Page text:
Despite the picture above, this is a short piece of comparative politics, comparing the US Constitution with that of the EU, taking in some lessons from the UK. I have just watched The Original Intent of the [US] Constitution by Prof. Mark Stoler. This taught me some things and this essay reviews these points and looks at lessons for the UK, the EU and the rest of the world.

For so long, I have considered the US separation of powers to be the model of democratic control but what was to become the USA was governed by the Articles of Confederation which implemented a legislative government[1]; the Revolutionaries didn’t want a King/Monarch nor powerful judges as previously appointed by the King.

The Confederation was designed to protect the power of smaller states, there was no taxation without a super majority and a veto on amendment to the Articles. The weakness and reasons that they decided to revise the constitution were due to an inability to conduct an effective foreign policy, a need for a common currency, and a need for further commercial policy developments including a law of debt and foreclosure.

Two other important political theory issues drove the development of the 2nd US Constitution. The founding fathers did not want a democracy, they feared the tyranny of the monarch and of the mob. It was also common sense that republics had to be small, as large republics degenerated into tyrannies.

Stoler quotes Madison on parties, and the paradox, that they are a threat to liberty, yet liberty requires that they be allowed to exist. Madison also argued that in large republics, societal centripetal forces would ensure multiple factions and inhibit the creation of a [tyrannical] majority. This is an interesting idea, but one completely undermined by the existence of a monarch, there can only be one, and the means of electing the House of Representatives i.e. single seat constituencies elected by simple plurality. These two features motivate the development of two competing parties.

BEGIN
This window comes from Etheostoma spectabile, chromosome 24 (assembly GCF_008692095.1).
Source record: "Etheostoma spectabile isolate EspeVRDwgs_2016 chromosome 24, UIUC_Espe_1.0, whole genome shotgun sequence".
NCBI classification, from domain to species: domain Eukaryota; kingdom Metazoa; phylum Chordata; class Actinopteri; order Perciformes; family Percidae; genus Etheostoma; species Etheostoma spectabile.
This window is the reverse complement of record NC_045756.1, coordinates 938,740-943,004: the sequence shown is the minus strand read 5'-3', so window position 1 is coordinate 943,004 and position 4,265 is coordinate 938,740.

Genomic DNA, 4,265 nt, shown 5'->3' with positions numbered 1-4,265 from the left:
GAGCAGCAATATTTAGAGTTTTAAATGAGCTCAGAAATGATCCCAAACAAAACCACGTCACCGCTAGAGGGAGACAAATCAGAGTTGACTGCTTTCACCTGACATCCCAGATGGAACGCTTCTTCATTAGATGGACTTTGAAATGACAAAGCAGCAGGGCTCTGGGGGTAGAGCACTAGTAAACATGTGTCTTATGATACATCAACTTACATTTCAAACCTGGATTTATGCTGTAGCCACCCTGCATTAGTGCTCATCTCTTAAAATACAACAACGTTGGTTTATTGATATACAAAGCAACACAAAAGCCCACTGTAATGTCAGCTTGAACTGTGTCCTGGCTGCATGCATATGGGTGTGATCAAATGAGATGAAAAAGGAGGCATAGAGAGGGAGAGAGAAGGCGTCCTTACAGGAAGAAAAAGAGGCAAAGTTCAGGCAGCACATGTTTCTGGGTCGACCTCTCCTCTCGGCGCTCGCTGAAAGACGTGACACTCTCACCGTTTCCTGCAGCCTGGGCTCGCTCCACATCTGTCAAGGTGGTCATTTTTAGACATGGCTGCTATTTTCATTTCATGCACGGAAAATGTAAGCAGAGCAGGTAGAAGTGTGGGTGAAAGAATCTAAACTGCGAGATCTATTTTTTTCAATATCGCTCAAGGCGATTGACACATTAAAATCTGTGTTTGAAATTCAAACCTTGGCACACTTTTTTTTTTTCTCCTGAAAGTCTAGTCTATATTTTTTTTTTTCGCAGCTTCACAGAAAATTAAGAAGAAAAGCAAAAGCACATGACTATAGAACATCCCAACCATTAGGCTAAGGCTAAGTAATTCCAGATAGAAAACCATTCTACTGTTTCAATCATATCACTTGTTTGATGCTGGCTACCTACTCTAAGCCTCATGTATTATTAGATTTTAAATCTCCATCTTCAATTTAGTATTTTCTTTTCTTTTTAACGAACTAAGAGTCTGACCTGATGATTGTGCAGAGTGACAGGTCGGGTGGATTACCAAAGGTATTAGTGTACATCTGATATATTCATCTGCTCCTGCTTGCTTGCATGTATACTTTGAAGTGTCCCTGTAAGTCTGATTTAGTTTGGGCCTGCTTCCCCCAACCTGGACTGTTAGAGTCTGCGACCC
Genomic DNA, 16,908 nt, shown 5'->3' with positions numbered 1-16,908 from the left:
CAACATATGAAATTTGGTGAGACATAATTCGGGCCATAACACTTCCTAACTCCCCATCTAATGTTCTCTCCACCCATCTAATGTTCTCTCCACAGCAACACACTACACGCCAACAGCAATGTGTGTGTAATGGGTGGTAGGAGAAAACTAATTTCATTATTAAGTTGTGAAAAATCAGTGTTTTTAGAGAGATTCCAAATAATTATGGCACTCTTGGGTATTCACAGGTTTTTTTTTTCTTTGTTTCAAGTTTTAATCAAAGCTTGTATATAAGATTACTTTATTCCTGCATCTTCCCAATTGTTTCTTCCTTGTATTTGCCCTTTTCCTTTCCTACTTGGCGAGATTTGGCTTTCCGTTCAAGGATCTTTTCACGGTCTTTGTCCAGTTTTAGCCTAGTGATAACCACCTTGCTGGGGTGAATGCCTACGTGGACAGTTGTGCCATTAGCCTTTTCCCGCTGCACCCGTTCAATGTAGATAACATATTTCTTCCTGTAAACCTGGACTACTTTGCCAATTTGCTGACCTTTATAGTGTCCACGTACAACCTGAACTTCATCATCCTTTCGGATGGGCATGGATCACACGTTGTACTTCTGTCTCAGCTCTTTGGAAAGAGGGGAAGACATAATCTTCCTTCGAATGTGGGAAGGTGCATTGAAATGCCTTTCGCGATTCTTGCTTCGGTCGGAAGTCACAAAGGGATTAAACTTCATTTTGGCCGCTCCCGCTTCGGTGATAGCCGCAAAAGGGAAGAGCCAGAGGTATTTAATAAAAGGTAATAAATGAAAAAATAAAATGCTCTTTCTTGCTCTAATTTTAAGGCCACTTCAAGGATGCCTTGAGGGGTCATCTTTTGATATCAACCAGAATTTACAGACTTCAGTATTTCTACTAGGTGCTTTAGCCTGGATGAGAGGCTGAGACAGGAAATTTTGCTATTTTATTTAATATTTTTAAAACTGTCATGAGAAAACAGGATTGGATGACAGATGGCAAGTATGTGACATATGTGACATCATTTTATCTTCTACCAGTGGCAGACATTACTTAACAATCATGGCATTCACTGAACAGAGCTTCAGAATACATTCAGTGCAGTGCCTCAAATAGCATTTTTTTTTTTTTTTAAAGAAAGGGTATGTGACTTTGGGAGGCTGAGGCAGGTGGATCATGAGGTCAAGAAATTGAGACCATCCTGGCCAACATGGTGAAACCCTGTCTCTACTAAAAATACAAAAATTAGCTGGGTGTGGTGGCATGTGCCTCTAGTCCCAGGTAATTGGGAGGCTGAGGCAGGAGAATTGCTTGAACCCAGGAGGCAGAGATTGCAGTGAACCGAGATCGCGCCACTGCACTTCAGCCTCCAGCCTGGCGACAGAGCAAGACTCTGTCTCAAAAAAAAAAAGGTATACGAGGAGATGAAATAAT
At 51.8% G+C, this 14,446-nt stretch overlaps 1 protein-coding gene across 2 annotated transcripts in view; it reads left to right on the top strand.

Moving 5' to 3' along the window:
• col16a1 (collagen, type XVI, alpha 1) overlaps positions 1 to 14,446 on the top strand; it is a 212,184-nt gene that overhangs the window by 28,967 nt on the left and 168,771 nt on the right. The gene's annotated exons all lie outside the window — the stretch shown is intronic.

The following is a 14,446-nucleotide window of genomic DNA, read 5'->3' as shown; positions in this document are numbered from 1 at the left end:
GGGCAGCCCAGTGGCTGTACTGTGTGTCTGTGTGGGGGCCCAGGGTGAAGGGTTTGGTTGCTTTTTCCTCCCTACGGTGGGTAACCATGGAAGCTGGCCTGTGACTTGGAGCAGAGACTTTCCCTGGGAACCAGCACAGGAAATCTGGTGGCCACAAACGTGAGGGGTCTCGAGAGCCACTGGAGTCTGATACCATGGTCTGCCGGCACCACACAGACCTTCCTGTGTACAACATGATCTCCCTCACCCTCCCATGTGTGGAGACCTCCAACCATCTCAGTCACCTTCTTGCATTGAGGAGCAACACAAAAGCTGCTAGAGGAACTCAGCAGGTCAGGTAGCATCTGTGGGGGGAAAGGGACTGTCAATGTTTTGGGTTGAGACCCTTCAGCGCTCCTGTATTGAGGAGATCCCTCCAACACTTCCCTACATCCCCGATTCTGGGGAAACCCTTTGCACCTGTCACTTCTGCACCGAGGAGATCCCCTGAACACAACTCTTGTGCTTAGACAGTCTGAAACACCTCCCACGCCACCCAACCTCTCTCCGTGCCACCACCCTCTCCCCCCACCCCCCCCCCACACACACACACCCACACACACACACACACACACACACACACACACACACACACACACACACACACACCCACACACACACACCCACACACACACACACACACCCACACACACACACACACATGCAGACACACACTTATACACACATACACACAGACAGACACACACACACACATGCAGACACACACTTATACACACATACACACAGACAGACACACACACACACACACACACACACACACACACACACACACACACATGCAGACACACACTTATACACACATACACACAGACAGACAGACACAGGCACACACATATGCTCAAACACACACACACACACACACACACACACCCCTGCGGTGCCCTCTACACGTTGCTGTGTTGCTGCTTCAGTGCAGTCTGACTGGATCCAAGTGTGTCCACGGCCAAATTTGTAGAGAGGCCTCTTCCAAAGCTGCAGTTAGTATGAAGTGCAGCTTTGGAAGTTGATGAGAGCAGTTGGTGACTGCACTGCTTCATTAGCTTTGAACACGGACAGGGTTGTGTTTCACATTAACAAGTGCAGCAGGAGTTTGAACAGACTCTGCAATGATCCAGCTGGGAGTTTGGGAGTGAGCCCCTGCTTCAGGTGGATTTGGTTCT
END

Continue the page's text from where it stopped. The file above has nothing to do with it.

Stoler argues that the founding fathers chose two tools to constrain the new federal government which they were in the process of inventing. The first is the separation of powers between branches, the second the division of powers, a horizontal division of authority between the states and federal govt, an 18th century subsidiarity agreement if you like. An interesting, if not mainstream view is articulated by Dr Fritz Scharpf, who argues that comprehensive judge interpreted constitutions militate against social democracy; I have concluded that parliaments need a freedom of action i.e. freedom from party tyranny, and the freedom to negotiate between party programmes. The paradox is that they need to be constrained which is why we have human rights law.

He also argues that the amendment process was an important safety valve against having got it wrong. We can see from the outcomes of the Conference on the Future of Europe (CoFoE), that the EU constitution may be too inflexible, although it may just be that the forces for reform are just too weak.

In terms of being seen as a precedent for the development of the EU Constitution we should note that the US Senate was originally appointed by the States just as the Council of Ministers\European Council is appointed by the member states. The Senate also has equal representation from each State; this was a compromise to get the thing signed and a state of affairs from which the EU is moving on.